With the help of the ACLU, a transgender woman looking to “transition” to being a man is suing a private California Catholic hospital for refusing to perform her hysterectomy – a procedure she considers necessary to her transition.
Evan Michael Minton says she went to Mercy San Juan Hospital, a Catholic hospital that operates as part of the healthcare network Dignity Health, to get her elective hysterectomy but discovered that the hospital wouldn’t perform the surgery.
They immediately referred her to a non-Catholic hospital within the same Dignity Network that would, and Minton said goodbye to her uterus within just a few days.
But she still says that she was “discriminated against” because the first hospital refused to perform the procedure, and that it’s all because they disapprove of her being transgender. She claims that kind of selective care is against the law and the ACLU agrees – so she’s asking for a judgment and $4,000 in damages.
“It devastated me, and I don’t want it to affect my transgender brothers and sisters the way it affected me,” Minton said. “No one should have to go through that.”
Dignity says it doesn’t discriminate against anyone. “What we can share is that at Dignity Health Mercy San Juan Medical Center, the services we provide are available to all members of the communities we serve without discrimination,” hospital administration said in a statement.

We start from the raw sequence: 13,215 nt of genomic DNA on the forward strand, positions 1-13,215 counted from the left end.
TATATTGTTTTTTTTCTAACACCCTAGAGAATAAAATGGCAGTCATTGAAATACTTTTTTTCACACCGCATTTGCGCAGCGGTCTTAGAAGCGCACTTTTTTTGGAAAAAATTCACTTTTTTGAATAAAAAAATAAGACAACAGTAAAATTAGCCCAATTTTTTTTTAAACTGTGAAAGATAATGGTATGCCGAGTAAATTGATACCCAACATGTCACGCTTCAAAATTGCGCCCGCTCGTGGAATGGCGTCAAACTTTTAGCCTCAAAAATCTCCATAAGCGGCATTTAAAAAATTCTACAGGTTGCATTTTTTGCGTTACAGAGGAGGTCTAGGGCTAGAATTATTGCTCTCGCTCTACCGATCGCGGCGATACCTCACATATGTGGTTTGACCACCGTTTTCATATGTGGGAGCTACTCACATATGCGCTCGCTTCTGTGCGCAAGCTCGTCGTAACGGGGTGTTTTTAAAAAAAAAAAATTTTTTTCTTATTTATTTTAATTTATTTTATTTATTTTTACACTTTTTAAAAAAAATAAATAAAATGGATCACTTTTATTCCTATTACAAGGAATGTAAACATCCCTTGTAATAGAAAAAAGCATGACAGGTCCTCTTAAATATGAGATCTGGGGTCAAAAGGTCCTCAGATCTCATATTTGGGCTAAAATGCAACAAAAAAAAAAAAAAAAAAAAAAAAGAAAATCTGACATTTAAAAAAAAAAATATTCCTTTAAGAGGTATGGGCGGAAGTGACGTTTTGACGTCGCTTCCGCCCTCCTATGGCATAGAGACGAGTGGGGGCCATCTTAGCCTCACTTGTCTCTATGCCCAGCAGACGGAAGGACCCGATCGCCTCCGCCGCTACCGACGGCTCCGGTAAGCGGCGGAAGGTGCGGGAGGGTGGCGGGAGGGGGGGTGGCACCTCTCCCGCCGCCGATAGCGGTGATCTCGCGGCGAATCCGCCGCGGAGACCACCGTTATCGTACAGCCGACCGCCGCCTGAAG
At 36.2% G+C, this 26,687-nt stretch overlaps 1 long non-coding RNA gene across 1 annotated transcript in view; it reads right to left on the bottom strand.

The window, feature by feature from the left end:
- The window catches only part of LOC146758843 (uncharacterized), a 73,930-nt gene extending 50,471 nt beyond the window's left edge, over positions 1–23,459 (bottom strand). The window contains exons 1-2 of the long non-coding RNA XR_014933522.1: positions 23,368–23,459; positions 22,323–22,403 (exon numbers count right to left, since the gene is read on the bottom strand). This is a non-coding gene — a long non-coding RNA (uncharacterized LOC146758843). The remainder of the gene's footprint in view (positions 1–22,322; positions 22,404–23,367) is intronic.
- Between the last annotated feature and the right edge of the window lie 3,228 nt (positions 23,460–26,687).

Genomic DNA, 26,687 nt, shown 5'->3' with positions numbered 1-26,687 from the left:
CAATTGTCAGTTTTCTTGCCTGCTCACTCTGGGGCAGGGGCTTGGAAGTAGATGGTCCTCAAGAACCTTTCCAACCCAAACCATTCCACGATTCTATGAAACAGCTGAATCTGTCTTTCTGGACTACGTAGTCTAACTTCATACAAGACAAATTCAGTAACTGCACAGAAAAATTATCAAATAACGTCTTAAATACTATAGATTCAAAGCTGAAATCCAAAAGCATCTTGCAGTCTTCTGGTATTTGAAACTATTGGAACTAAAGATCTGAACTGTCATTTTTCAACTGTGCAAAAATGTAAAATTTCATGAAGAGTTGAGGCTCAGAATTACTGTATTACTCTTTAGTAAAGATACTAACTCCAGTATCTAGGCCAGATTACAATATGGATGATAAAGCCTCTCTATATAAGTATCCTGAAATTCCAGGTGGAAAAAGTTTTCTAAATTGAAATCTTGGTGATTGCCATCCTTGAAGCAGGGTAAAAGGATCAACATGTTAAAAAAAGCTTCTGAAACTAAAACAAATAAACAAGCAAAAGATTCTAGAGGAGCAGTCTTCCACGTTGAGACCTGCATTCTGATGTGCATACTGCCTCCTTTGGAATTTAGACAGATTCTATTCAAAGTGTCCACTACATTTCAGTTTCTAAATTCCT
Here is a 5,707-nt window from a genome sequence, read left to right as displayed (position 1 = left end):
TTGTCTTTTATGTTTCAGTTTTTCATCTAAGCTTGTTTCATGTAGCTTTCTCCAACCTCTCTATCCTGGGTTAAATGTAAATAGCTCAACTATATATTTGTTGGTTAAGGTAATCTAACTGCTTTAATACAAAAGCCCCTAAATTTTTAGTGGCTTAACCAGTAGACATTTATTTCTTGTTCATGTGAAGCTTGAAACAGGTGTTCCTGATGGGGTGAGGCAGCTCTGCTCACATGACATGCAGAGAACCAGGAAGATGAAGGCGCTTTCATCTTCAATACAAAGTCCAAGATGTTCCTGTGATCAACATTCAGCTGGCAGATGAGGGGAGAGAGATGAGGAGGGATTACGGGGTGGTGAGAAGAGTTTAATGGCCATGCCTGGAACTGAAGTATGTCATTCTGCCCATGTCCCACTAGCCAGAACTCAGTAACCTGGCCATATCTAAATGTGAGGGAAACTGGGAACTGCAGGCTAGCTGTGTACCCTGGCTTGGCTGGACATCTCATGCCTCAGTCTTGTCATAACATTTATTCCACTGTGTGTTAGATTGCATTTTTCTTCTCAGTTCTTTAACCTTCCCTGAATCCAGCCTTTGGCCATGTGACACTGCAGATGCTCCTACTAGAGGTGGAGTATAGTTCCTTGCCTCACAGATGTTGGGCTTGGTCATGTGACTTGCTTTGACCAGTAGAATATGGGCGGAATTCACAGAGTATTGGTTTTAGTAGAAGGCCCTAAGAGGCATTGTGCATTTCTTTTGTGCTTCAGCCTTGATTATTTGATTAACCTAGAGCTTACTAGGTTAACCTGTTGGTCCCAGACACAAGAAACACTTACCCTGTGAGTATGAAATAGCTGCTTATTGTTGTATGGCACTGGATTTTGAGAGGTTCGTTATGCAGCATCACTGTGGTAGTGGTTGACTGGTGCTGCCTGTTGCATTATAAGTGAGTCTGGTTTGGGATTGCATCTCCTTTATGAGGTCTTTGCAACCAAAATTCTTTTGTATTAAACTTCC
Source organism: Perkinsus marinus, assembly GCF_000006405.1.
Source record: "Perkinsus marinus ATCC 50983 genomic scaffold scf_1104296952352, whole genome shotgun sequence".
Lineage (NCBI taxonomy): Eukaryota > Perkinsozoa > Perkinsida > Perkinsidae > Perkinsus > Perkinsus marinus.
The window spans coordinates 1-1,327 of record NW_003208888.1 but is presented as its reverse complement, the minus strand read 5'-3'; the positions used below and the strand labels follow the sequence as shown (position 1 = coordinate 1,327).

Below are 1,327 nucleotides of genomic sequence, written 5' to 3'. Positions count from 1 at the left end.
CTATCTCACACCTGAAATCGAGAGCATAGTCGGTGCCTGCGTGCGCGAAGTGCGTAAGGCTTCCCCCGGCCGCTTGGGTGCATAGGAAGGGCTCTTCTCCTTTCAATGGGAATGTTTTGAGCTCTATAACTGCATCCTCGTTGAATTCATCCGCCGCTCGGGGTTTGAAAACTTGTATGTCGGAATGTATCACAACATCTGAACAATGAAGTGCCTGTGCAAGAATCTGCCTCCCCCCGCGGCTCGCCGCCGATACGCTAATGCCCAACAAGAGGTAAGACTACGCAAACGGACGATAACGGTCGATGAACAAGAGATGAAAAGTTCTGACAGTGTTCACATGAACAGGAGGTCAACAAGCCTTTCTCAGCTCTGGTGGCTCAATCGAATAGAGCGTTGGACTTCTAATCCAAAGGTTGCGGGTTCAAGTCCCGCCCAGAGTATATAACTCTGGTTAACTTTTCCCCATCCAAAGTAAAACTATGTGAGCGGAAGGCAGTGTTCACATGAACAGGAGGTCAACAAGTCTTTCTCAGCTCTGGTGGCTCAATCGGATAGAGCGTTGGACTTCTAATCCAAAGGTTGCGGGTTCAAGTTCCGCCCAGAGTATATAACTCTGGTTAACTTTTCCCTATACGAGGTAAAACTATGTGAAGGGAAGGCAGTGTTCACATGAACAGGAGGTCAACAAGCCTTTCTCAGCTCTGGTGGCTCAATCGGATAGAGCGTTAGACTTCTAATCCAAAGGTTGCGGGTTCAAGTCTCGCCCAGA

There’s a major problem with Minton’s lawsuit. Catholic hospitals, as a rule, don’t perform hysterectomies, or any procedure that goes against the Church’s teaching unless it’s medically necessary. The policy is pursuant to Catholic dogma that married couples forego barriers to having children – and that includes keeping the baby-making essentials (like the uterus) intact.
The same hospitals won’t perform abortions or prescribe contraceptives, and consider their ability to refuse part of the First Amendment right to free exercise of religion, not unlike Hobby Lobby’s request to be exempted from an Obamacare mandate requiring them to provide birth control free of charge to its employees.
The resulting Supreme Court case, Burwell v. Hobby Lobby, established that a private entity run by people with strongly held religious beliefs cannot be forced, by the government, to act in violation of those same beliefs.
Minton was likely treated the same way any patient would be treated: the hospital she claims discriminated against her immediately referred her to a medical facility that would happily and quickly provide her with her hysterectomy. But that’s clearly not enough for Minton and the ACLU, who claim all facilities should be required to perform these surgeries, religious beliefs or not.